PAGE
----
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Jeb Bush staffer resigns after 'insensitive' comments about women and gays: Will this hurt Jeb? (+video)

Ethan Czahor, who was hired Monday as the chief technology officer for Gov. Bush's political action committee, stepped down from the post on Tuesday.

Jeb Bush's 2016 campaign hasn't officially launched yet, but it's already hit its first major blunder.

The former Florida governor's PAC announced Tuesday that one of its newest staffers had resigned after past inflammatory comments he made about women and minorities came to light.

Ethan Czahor, who was hired Monday as the chief technology officer for Gov. Bush's political action committee, Right to Rise, stepped down from the post on Tuesday.

"The Right to Rise PAC accepted Ethan Czahor's resignation today," Kristy Campbell, the PAC's spokesperson, said in a statement. "While Ethan has apologized for regrettable and insensitive comments, they do not reflect the views of Governor Bush or his organization and it is appropriate for him to step aside. We wish him the best."

Mr. Czahor's time on Bush's nascent campaign was troubled from the start.

As soon as the press reported on the hire of the Hipster.com founder, BuzzFeed found some 45 offensive tweets that Czahor had deleted. The tweets, written between 2009 and 2011, referred to women as "sluts," and made derogatory comments about African Americans and homosexuals.

Among the offensive tweets:

new study confirms old belief: college female art majors are sluts, science majors are also sluts but uglier

most people don’t know that "halloween" is German for "night that girls with low self-esteem dress like sluts"

when i burp in the gym i feel like it's my way of saying, "sorry guys, but i'm not gay"

the golds gym in San Francisco has a wide selection of free weights, machines, and men who undress you with there eyes while you work out

i know lindsey lohan is supposed to die soon, but i’d sure like to sleep with her before that happens

Within an hour of the offensive comments surfacing, Czahor posted a new tweet, his first in months.

As inappropriate as the tweets were, the Bush office didn't ask Czahor to step down – at least not immediately.

“Governor Bush believes the comments were inappropriate,” a Bush spokesperson told BuzzFeed Monday. “They have been deleted at our request. Ethan is a great talent in the tech world and we are very excited to have him on board the Right to Rise PAC.”

On Tuesday, the press unearthed more dirt from Czahor's rich Internet past, including, among other things, a 2008 blog post found by The Huffington Post, that praised Martin Luther King Jr. for not wearing "pants sagged to his ankles."

"First of all, Martin Luther King, Jr. was a well-dressed, extremely well-spoken man; he didn't have his pants sagged to his ankles, and he wasn't delivering his speech in "jibberish" or "slang" (ie. he wasn't speaking like a rapper)," Czahor said in January 2008 remarks while hosting the radio program "The Ethan Show" at East Stroudsburg University in Pennsylvania.

By Tuesday evening, one day after his hire, Czahor was forced to step down.

The incident was the first significant episode of drama in the nascent Bush campaign, which thus far, is probably the GOP's strongest in terms of name recognition and fund-raising.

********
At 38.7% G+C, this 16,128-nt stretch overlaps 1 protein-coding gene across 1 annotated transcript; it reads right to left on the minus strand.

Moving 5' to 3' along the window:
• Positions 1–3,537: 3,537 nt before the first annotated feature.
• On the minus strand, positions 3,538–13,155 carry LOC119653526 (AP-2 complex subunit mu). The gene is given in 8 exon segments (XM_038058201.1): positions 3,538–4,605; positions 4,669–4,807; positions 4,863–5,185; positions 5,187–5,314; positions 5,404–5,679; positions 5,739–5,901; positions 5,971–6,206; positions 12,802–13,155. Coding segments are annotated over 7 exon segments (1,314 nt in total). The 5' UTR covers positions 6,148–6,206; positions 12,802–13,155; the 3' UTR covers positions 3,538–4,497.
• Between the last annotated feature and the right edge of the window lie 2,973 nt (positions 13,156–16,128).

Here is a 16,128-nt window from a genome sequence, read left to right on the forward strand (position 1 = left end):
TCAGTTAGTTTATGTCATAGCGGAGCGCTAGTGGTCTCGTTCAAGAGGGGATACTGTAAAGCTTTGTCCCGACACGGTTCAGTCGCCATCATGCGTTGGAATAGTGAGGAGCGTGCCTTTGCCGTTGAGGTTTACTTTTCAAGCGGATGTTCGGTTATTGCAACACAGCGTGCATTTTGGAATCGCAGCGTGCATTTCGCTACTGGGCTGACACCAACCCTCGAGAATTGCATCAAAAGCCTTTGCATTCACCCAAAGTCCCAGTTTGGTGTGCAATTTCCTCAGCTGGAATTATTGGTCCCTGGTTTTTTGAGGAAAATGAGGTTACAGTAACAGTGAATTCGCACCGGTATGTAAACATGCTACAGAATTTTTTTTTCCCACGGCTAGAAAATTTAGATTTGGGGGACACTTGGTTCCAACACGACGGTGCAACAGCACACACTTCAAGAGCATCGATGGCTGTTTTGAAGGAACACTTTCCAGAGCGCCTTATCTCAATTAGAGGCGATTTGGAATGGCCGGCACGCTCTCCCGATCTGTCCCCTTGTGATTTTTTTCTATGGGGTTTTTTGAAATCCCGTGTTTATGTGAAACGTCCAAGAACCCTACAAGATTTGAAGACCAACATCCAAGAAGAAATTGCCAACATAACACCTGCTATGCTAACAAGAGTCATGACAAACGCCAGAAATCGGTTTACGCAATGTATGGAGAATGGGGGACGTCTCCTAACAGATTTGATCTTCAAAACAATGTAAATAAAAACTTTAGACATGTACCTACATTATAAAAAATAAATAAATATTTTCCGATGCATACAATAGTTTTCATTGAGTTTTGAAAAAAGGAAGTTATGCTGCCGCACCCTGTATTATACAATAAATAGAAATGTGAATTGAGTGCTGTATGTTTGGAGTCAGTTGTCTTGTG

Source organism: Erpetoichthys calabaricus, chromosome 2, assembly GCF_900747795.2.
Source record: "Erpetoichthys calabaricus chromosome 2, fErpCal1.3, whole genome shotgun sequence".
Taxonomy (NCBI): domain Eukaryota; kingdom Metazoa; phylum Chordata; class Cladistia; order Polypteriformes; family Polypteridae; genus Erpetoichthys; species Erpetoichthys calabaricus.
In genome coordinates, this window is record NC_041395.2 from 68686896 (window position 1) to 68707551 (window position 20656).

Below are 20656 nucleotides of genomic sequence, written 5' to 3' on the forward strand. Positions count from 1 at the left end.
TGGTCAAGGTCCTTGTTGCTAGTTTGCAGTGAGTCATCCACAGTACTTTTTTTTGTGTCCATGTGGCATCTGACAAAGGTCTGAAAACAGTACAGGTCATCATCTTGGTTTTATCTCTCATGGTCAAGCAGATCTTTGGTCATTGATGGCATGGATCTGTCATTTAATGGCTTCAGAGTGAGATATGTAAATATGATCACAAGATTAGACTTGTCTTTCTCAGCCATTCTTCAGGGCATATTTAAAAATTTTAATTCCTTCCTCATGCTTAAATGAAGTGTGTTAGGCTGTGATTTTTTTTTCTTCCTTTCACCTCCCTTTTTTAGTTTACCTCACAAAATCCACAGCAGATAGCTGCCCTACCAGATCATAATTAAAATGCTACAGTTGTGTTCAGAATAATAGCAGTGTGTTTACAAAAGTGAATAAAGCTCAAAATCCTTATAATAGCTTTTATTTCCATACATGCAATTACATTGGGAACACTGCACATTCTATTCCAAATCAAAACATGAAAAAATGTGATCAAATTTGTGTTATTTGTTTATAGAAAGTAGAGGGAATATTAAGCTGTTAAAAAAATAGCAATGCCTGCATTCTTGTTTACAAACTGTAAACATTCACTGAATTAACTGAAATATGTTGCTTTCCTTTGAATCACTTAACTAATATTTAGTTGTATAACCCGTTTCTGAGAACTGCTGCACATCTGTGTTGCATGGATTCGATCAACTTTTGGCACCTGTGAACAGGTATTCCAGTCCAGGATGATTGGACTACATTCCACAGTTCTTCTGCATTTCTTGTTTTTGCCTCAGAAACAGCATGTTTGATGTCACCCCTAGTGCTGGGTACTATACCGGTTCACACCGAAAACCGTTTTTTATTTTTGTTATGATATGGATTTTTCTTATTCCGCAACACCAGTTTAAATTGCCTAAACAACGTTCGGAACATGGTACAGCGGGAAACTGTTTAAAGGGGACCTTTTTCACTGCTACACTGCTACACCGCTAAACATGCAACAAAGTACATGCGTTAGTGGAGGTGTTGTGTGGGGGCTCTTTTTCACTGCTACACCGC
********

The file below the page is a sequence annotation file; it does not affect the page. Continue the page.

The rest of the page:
How much will it hurt Jeb Bush?

For a man who styles himself as a modern, tech-savvy, compassionate conservative, Jeb's sensitivity-troubled hire is an embarrassment.

Bush has worked to build a reputation as a thoughtful, open-minded politician trying to distance himself from some of the more conservative, strident voices in the party today. Only Tuesday, in the interest of transparency, Bush released some eight years worth of e-mails from his Florida governorship, to try to paint a picture of an absorbed state chief executive who reads and answers missives from constituents. Against this backdrop, Czahor's comments were particularly embarrassing.

That said, the incident is probably not much more than an embarrassment. For starters, the episode occurred early in the not-yet-officially-launched campaign, the offending staffer was not a close friend or associate of Bush's, and he was quickly sacked. (Though the Bush team still hesitated and defended Czahor before letting him go.) 

Still, Bush would be wise to draw lessons from the gaffe.

First, the cardinal rule of campaigns – vet. How Bush's team hired Czahor without proper vetting is bewildering, but it's likely they won't make that mistake again.

That's especially true in modern campaigns, where increasing numbers of staffers, like Czahor, have come of age in a social media landscape, where fleeting thoughts and opinions can instantly be shared (and can linger for years) with an infinite audience via Twitter, Facebook, and blogs.

We've seen it before, most recently with Illinois Rep. Aaron Schock's communications director, who resigned over racially insensitive Facebook posts, and Tennessee Representative Stephen Fincher's aide, who resigned because she Facebooked some critical opinions about the First Family.

For a man who prides himself on his tech-savvy – Bush likes to say, “I was digital before digital was cool,” - the former governor has been given a high-profile reminder that technology is a double-edged sword.

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